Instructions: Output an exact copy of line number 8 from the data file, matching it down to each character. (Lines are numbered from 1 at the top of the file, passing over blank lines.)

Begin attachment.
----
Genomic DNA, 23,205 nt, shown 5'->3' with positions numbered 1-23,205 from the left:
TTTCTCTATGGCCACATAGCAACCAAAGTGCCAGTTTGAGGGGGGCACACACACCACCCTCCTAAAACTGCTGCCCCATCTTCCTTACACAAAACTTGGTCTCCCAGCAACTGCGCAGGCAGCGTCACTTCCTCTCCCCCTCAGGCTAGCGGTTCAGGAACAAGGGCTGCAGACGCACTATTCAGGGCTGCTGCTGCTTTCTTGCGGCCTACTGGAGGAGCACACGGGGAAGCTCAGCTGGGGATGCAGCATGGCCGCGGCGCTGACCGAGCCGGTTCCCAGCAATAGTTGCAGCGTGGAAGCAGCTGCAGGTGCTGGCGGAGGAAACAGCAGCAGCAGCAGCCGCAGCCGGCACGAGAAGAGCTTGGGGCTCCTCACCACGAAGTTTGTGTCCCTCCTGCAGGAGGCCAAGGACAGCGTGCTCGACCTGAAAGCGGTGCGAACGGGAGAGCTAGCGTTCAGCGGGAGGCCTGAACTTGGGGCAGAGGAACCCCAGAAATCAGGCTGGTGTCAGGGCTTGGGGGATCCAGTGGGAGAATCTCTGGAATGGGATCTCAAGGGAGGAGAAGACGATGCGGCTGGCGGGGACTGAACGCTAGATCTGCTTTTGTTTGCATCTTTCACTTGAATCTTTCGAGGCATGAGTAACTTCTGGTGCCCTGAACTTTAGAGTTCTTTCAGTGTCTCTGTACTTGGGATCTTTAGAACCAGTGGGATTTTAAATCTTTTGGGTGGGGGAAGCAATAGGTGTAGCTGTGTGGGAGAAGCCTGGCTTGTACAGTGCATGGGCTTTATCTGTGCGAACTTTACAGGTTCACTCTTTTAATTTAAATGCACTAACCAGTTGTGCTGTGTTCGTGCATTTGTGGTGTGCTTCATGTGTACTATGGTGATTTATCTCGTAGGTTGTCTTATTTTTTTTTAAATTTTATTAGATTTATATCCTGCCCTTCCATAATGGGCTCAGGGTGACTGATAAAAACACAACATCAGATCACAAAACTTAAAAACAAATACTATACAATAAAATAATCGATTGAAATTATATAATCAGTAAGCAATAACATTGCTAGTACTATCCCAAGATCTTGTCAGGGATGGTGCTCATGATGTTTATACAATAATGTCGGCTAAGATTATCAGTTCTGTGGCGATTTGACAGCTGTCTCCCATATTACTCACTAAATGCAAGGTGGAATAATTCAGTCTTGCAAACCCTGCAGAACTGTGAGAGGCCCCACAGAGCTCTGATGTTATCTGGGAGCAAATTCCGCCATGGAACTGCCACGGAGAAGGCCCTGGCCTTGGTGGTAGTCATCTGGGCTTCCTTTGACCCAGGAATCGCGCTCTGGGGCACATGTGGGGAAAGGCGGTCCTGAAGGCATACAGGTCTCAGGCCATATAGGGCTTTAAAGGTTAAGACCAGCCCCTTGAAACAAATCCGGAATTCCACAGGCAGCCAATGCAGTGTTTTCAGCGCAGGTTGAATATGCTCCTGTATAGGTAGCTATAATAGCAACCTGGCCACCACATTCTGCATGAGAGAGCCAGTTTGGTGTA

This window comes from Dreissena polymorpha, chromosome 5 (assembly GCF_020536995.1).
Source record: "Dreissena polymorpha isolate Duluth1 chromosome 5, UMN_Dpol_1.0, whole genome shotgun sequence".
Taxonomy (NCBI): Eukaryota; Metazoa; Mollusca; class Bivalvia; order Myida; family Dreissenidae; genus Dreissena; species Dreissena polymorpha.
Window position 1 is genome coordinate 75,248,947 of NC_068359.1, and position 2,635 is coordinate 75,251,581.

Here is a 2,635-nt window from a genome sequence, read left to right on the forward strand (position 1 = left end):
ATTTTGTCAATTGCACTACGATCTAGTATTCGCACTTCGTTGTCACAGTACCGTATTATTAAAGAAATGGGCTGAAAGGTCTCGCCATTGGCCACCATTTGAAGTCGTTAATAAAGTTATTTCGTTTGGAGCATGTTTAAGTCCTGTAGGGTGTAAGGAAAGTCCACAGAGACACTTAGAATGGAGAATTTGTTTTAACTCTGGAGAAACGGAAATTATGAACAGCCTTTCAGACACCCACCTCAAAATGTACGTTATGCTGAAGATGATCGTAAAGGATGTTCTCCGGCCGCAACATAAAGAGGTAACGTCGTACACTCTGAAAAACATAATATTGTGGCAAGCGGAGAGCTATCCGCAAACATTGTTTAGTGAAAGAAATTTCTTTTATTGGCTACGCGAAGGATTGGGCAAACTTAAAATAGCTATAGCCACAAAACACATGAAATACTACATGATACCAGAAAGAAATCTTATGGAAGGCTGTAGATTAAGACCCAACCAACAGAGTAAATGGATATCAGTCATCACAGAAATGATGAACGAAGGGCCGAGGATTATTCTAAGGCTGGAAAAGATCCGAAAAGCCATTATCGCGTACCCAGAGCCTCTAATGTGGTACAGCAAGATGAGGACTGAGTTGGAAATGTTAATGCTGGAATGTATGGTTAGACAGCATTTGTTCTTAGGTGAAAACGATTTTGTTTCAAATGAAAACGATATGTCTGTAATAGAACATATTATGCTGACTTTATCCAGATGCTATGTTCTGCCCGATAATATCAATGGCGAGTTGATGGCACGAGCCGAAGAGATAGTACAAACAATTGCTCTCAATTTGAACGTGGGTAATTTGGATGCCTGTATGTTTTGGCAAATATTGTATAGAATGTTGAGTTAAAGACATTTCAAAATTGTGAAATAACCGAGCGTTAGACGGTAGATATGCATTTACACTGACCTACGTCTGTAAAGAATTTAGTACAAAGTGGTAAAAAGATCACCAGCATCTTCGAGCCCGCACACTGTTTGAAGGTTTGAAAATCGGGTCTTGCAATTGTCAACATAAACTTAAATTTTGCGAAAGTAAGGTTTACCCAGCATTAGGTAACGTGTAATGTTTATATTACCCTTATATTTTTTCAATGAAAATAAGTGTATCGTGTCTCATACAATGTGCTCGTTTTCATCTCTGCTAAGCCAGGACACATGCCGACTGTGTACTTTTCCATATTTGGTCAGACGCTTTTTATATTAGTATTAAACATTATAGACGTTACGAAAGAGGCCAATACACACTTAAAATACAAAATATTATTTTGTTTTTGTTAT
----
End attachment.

ATTTTGTCAATTGCACTACGATCTAGTATTCGCACTTCGTTGTCACAGTACCGTATTATTAAAGAAATGGGCTGAAAGGTCTCGCCATTGGCCACCATTTGAAGTCGTTAATAAAGTTATTTCGTTTGGAGCATGTTTAAGTCCTGTAGGGTGTAAGGAAAGTCCACAGAGACACTTAGAATGGAGAATTTGTTTTAACTCTGGAGAAACGGAAATTATGAACAGCCTTTCAGACACCCACCTCAAAATGTACGTTATGCTGAAGATGATCGTAAAGGATGTTCTCCGGCCGCAACATAAAGAGGTAACGTCGTACACTCTGAAAAACATAATATTGTGGCAAGCGGAGAGCTATCCGCAAACATTGTTTAGTGAAAGAAATTTCTTTTATTGGCTACGCGAAGGATTGGGCAAACTTAAAATAGCTATAGCCACAAAACACATGAAATACTACATGATACCAGAAAGAAATCTTATGGAAGGCTGTAGATTAAGACCCAACCAACAGAGTAAATGGATATCAGTCATCACAGAAATGATGAACGAAGGGCCGAGGATTATTCTAAGGCTGGAAAAGATCCGAAAAGCCATTATCGCGTACCCAGAGCCTCTAATGTGGTACAGCAAGATGAGGACTGAGTTGGAAATGTTAATGCTGGAATGTATGGTTAGACAGCATTTGTTCTTAGGTGAAAACGATTTTGTTTCAAATGAAAACGATATGTCTGTAATAGAACATATTATGCTGACTTTATCCAGATGCTATGTTCTGCCCGATAATATCAATGGCGAGTTGATGGCACGAGCCGAAGAGATAGTACAAACAATTGCTCTCAATTTGAACGTGGGTAATTTGGATGCCTGTATGTTTTGGCAAATATTGTATAGAATGTTGAGTTAAAGACATTTCAAAATTGTGAAATAACCGAGCGTTAGACGGTAGATATGCATTTACACTGACCTACGTCTGTAAAGAATTTAGTACAAAGTGGTAAAAAGATCACCAGCATCTTCGAGCCCGCACACTGTTTGAAGGTTTGAAAATCGGGTCTTGCAATTGTCAACATAAACTTAAATTTTGCGAAAGTAAGGTTTACCCAGCATTAGGTAACGTGTAATGTTTATATTACCCTTATATTTTTTCAATGAAAATAAGTGTATCGTGTCTCATACAATGTGCTCGTTTTCATCTCTGCTAAGCCAGGACACATGCCGACTGTGTACTTTTCCATATTTGGTCAGACGCTTTTTATATTAGTATTAAACATTATAGACGTTACGAAAGAGGCCAATACACACTTAAAATACAAAATATTATTTTGTTTTTGTTAT